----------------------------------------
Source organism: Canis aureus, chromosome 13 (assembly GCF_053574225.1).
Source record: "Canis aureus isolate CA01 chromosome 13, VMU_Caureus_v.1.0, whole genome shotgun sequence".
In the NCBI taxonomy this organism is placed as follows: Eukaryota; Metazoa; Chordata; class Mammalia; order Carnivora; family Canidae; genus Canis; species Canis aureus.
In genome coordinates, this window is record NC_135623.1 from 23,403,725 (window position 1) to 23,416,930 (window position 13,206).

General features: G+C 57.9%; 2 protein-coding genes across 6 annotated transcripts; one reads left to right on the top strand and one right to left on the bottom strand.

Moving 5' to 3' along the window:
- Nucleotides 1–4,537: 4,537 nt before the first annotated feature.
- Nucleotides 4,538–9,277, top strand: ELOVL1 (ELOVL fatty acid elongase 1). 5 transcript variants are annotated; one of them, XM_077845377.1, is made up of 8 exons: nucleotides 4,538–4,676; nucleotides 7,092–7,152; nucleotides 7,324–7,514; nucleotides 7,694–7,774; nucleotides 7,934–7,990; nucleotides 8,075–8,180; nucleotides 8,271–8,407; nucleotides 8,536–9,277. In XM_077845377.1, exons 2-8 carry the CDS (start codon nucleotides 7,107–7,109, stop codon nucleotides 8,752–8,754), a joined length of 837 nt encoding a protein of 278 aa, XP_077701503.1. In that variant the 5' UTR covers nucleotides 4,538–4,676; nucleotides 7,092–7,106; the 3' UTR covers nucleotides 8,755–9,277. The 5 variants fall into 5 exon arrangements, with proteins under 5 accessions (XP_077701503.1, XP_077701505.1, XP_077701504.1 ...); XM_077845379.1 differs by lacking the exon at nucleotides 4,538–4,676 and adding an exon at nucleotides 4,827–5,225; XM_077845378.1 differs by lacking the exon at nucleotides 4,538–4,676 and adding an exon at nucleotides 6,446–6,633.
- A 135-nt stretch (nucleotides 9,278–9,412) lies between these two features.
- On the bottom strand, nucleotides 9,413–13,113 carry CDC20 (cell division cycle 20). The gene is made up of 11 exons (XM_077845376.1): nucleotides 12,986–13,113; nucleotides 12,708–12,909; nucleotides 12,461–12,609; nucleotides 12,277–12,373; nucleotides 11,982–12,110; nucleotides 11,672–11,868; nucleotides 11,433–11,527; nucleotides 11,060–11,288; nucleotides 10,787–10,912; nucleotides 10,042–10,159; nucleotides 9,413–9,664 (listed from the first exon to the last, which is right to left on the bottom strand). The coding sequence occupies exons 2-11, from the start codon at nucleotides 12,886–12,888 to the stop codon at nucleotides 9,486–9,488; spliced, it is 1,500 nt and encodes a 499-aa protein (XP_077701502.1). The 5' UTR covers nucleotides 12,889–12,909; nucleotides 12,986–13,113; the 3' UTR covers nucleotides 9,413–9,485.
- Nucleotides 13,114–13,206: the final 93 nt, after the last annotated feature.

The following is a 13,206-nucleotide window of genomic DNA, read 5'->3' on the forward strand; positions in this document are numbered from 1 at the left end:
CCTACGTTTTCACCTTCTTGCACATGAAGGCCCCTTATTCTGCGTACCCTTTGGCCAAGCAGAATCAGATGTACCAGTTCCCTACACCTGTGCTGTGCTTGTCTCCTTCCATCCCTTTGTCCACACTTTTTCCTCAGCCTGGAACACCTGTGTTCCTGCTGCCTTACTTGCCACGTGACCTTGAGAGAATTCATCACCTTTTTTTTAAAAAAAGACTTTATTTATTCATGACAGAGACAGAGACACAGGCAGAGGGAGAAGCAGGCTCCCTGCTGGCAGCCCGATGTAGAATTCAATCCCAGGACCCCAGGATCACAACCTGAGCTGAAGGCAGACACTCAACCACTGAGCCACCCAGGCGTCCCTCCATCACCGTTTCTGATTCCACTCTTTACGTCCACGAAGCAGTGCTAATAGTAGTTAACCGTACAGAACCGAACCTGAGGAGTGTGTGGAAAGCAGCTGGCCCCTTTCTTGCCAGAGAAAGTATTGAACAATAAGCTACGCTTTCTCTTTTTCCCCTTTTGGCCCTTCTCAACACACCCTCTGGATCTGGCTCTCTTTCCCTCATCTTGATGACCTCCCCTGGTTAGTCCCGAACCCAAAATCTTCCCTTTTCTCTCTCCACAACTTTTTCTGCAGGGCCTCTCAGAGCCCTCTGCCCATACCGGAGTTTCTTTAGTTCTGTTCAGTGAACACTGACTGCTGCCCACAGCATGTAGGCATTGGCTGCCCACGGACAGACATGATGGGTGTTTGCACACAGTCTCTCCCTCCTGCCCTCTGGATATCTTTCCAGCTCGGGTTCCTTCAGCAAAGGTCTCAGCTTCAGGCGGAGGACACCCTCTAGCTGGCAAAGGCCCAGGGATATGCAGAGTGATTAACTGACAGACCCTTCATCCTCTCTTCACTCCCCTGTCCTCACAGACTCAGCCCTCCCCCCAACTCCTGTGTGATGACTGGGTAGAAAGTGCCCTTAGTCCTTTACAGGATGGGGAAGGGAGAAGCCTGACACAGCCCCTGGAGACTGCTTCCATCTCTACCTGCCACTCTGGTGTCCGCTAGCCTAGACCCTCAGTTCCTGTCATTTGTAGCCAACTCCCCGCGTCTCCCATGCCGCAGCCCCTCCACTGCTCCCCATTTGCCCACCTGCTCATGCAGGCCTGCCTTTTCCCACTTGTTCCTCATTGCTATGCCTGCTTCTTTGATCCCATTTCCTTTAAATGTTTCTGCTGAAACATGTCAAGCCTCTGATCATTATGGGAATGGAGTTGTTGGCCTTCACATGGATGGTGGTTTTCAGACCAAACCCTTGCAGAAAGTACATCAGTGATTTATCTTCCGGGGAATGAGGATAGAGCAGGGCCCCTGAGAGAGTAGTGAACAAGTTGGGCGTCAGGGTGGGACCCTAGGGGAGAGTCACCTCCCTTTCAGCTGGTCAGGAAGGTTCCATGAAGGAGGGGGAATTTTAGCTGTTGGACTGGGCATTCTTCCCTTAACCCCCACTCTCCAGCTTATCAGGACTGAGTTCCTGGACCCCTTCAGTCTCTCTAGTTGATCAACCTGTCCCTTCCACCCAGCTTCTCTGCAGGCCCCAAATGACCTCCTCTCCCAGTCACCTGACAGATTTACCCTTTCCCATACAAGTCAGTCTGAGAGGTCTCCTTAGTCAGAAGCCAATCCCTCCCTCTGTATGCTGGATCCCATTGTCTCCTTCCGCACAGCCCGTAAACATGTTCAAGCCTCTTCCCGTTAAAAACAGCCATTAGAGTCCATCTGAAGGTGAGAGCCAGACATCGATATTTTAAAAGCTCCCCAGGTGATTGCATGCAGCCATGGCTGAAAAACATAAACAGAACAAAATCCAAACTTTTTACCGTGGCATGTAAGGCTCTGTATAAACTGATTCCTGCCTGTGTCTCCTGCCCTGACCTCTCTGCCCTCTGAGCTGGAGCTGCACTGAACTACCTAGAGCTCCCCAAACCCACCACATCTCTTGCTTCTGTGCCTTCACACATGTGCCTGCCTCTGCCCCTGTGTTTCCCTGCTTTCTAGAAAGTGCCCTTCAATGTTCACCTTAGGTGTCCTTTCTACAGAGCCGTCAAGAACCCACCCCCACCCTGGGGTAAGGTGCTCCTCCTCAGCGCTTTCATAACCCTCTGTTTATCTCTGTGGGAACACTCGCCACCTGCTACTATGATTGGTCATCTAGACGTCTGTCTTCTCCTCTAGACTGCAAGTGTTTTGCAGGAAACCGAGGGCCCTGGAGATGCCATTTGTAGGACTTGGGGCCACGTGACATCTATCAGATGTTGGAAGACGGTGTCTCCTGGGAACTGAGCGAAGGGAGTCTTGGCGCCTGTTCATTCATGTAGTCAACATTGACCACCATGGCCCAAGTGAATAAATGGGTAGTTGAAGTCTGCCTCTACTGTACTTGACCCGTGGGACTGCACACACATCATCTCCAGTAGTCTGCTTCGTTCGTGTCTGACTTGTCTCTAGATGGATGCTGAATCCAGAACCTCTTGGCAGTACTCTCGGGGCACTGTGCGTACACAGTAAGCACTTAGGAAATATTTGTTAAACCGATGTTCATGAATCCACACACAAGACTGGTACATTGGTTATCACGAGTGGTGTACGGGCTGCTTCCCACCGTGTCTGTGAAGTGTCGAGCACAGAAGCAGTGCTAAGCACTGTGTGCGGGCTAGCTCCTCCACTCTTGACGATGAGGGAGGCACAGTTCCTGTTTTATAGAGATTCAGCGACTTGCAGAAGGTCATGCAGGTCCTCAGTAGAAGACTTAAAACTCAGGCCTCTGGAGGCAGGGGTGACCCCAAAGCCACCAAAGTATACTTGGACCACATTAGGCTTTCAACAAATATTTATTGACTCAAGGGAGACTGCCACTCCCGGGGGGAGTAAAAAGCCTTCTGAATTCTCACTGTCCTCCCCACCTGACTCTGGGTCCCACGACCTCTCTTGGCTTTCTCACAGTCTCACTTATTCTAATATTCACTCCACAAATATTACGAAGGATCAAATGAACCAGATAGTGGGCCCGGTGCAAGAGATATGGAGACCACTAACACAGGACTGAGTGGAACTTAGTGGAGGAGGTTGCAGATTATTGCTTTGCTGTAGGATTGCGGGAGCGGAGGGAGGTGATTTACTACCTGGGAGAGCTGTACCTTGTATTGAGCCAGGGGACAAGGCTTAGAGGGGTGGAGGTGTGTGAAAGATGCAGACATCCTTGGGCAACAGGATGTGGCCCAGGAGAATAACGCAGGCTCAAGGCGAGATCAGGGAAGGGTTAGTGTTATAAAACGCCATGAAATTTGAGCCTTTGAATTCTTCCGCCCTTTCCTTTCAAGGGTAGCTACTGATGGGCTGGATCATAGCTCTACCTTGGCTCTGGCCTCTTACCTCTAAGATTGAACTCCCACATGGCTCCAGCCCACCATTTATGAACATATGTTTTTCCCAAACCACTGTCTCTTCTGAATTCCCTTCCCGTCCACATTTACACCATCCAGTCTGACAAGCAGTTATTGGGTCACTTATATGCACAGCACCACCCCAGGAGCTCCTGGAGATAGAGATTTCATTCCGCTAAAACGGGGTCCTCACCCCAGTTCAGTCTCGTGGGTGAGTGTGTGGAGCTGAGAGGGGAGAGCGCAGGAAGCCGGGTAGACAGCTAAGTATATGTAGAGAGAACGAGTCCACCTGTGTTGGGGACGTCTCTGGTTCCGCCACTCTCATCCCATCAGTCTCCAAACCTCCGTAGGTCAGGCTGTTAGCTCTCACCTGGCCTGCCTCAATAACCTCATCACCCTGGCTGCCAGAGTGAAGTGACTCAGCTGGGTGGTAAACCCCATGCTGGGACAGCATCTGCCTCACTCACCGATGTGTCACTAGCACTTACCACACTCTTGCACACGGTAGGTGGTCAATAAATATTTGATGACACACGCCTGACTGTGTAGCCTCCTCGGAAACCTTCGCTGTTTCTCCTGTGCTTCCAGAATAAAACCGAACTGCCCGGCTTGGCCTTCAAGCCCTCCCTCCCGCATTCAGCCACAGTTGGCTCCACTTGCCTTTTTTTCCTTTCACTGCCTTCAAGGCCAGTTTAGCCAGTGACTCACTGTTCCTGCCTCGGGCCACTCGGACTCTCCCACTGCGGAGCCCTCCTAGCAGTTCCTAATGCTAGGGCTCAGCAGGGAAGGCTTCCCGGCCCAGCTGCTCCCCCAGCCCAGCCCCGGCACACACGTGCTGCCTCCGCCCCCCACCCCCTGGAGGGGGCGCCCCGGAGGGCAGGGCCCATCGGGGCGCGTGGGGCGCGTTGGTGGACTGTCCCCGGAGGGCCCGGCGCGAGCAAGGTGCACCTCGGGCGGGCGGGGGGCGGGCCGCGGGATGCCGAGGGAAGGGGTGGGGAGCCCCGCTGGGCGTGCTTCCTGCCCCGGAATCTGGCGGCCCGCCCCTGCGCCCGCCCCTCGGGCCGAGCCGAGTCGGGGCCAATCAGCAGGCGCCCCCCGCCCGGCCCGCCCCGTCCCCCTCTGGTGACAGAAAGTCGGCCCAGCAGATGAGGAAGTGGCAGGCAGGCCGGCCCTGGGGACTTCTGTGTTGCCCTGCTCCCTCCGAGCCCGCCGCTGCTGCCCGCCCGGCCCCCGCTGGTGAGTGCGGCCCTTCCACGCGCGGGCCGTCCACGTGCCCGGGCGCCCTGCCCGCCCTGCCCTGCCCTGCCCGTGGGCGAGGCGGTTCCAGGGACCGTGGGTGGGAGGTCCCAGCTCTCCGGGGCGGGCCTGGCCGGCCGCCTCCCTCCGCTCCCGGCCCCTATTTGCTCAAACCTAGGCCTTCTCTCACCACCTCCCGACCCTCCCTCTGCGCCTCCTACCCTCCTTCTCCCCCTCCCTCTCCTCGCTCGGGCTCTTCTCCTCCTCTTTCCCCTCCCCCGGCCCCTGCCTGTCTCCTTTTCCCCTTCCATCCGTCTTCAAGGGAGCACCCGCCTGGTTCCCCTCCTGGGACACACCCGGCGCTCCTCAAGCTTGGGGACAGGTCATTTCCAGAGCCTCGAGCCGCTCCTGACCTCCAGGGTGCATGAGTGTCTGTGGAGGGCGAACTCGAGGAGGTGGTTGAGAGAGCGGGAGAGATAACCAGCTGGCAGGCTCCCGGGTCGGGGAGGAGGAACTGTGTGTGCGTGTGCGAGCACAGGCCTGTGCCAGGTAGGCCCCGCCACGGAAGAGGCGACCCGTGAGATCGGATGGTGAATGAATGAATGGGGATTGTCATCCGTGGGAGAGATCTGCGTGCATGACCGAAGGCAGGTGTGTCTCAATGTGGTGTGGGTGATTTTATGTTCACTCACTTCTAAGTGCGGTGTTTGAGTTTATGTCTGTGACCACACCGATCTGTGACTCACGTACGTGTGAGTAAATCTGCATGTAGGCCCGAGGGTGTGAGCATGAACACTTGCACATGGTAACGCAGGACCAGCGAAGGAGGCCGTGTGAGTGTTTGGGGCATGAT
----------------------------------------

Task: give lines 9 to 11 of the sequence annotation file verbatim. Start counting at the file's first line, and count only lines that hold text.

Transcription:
- A 135-nt stretch (nucleotides 9,278–9,412) lies between these two features.
- On the bottom strand, nucleotides 9,413–13,113 carry CDC20 (cell division cycle 20). The gene is made up of 11 exons (XM_077845376.1): nucleotides 12,986–13,113; nucleotides 12,708–12,909; nucleotides 12,461–12,609; nucleotides 12,277–12,373; nucleotides 11,982–12,110; nucleotides 11,672–11,868; nucleotides 11,433–11,527; nucleotides 11,060–11,288; nucleotides 10,787–10,912; nucleotides 10,042–10,159; nucleotides 9,413–9,664 (listed from the first exon to the last, which is right to left on the bottom strand). The coding sequence occupies exons 2-11, from the start codon at nucleotides 12,886–12,888 to the stop codon at nucleotides 9,486–9,488; spliced, it is 1,500 nt and encodes a 499-aa protein (XP_077701502.1). The 5' UTR covers nucleotides 12,889–12,909; nucleotides 12,986–13,113; the 3' UTR covers nucleotides 9,413–9,485.
- Nucleotides 13,114–13,206: the final 93 nt, after the last annotated feature.